All around me, everyone's doing their job: Legate Rikke is shouting at the troops, the troops are twirling and impaling enemies in gruesome kill moves, and the enemies are dying excellently. I, on the other hand, am nearly dead and low on health potions, so I decide to stick to Couraging our troops. At least if I hit the wrong people with that spell, it's basically useless anyway.







The General



The tide starts to turn against us: an objective popup informs me we've lost the drawbridge and should protect the battlements, then immediately adds that we've also lost the battlements. And oddly, my companion Belrand is nowhere to be seen. He must have lagged behind on our way out of the city, and now the gates are locked until the attack is over.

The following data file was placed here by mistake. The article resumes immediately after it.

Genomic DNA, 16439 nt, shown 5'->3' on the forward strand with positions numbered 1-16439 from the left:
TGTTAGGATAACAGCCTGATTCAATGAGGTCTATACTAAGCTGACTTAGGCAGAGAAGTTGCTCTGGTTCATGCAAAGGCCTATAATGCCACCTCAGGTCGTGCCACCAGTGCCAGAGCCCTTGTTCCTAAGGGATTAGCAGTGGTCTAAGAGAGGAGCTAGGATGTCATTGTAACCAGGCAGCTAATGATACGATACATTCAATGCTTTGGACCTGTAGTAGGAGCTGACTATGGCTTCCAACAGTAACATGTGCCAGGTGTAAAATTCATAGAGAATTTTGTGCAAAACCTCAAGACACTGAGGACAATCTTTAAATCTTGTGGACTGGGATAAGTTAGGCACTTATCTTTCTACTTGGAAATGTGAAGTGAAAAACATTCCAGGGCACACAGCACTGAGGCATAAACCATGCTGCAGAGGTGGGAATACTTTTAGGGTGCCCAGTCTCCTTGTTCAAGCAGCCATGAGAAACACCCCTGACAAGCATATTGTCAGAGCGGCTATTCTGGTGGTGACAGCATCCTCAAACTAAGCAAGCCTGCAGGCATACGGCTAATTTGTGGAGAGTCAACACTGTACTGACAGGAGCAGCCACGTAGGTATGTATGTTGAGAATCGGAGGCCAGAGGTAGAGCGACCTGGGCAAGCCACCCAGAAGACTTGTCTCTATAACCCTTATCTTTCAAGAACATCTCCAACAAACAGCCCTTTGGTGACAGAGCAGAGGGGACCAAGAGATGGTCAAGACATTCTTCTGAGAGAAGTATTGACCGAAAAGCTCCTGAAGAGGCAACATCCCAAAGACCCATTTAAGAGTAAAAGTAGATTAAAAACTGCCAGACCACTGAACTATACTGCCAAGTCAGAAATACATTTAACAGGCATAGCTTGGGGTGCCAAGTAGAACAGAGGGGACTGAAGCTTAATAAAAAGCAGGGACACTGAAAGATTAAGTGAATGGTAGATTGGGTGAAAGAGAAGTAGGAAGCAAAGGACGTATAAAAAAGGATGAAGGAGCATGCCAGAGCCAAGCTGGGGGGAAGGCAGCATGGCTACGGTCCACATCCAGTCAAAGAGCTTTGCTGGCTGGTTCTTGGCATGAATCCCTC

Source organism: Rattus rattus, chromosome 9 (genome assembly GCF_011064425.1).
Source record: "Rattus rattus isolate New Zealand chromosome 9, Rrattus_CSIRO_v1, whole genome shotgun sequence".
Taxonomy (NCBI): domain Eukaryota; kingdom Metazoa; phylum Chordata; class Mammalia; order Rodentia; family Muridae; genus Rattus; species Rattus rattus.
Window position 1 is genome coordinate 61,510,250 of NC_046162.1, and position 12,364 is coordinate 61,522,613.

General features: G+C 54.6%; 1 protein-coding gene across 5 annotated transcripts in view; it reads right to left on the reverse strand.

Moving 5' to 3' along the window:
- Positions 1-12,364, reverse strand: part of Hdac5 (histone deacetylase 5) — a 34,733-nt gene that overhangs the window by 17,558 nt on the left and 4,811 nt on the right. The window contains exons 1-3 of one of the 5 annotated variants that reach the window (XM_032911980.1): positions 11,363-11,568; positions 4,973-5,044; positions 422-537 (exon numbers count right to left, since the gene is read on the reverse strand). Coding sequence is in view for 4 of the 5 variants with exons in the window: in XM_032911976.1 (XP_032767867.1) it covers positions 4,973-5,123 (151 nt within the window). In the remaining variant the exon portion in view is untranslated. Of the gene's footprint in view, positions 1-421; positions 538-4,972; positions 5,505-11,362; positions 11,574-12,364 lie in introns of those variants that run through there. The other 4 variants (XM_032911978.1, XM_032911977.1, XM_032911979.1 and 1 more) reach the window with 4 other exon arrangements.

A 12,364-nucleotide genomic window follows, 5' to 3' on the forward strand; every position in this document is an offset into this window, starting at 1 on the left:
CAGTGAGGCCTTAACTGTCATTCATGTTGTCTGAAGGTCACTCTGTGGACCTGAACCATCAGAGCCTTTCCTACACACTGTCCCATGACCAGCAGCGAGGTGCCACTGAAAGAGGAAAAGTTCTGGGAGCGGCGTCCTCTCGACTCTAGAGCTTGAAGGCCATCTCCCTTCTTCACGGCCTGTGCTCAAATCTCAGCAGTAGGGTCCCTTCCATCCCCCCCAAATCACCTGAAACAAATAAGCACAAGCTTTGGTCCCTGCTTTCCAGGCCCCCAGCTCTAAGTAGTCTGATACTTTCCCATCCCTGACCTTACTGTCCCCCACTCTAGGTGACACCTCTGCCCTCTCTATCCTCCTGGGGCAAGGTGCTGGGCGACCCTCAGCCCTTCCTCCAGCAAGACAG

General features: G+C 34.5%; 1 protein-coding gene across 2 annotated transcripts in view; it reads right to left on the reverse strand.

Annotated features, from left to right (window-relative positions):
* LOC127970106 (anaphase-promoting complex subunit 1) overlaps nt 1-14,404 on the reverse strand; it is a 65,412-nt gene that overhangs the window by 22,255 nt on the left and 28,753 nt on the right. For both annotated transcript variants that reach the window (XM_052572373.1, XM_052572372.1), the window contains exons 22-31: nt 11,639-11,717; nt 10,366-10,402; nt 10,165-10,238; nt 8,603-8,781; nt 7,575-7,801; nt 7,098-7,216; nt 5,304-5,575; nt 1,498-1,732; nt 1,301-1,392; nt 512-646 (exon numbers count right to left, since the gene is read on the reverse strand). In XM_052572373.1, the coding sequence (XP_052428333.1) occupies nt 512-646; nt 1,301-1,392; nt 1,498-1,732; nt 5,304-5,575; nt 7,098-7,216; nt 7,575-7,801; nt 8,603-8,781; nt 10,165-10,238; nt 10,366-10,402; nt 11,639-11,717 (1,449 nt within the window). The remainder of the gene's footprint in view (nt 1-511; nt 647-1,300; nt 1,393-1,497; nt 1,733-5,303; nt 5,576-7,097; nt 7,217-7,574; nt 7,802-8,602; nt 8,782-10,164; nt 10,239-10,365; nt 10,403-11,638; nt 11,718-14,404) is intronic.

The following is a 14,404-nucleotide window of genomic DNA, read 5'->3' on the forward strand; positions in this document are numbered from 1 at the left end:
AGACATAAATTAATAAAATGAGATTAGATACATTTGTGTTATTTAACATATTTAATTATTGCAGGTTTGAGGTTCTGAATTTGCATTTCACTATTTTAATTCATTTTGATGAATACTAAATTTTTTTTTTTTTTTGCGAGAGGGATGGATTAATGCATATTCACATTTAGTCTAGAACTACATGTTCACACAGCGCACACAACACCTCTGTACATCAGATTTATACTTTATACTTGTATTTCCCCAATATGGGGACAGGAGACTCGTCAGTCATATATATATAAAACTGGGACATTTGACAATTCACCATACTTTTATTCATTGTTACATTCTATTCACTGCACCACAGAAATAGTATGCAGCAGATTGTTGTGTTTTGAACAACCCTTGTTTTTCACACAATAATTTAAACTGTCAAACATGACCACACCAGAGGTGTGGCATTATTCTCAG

I'm beating a strategic retreat when I bump into a half-naked woman wearing most of a bear. I instinctively cast Calm on her, then realise she's the Stormcloak commander. Deeply chillaxed, she puts her bow away and wanders through the carnage. Two Imperial Legion soldiers run up to her and slaughter her in cold blood. Hurray, I helped!



I start Calming more of the enemies - I've had enough Illusion practise now that the mana cost is trivial, and at this stage in the battle I'm able to pacify almost the entire Stormcloak force before I run dry. It's a bizarre scene, an invasion force suddenly ambling around the battlefield, acting like they never wanted our stupid city anyway.



Our last few soldiers are less relaxed. They keep hacking at the idle Stormcloaks, and killing all but three by the time the spells wear off. I check my inventory to drink another health potion, and when I flick back to the game, a massive skeletal monster plunges down out of the sky in front of me.







Close to the bone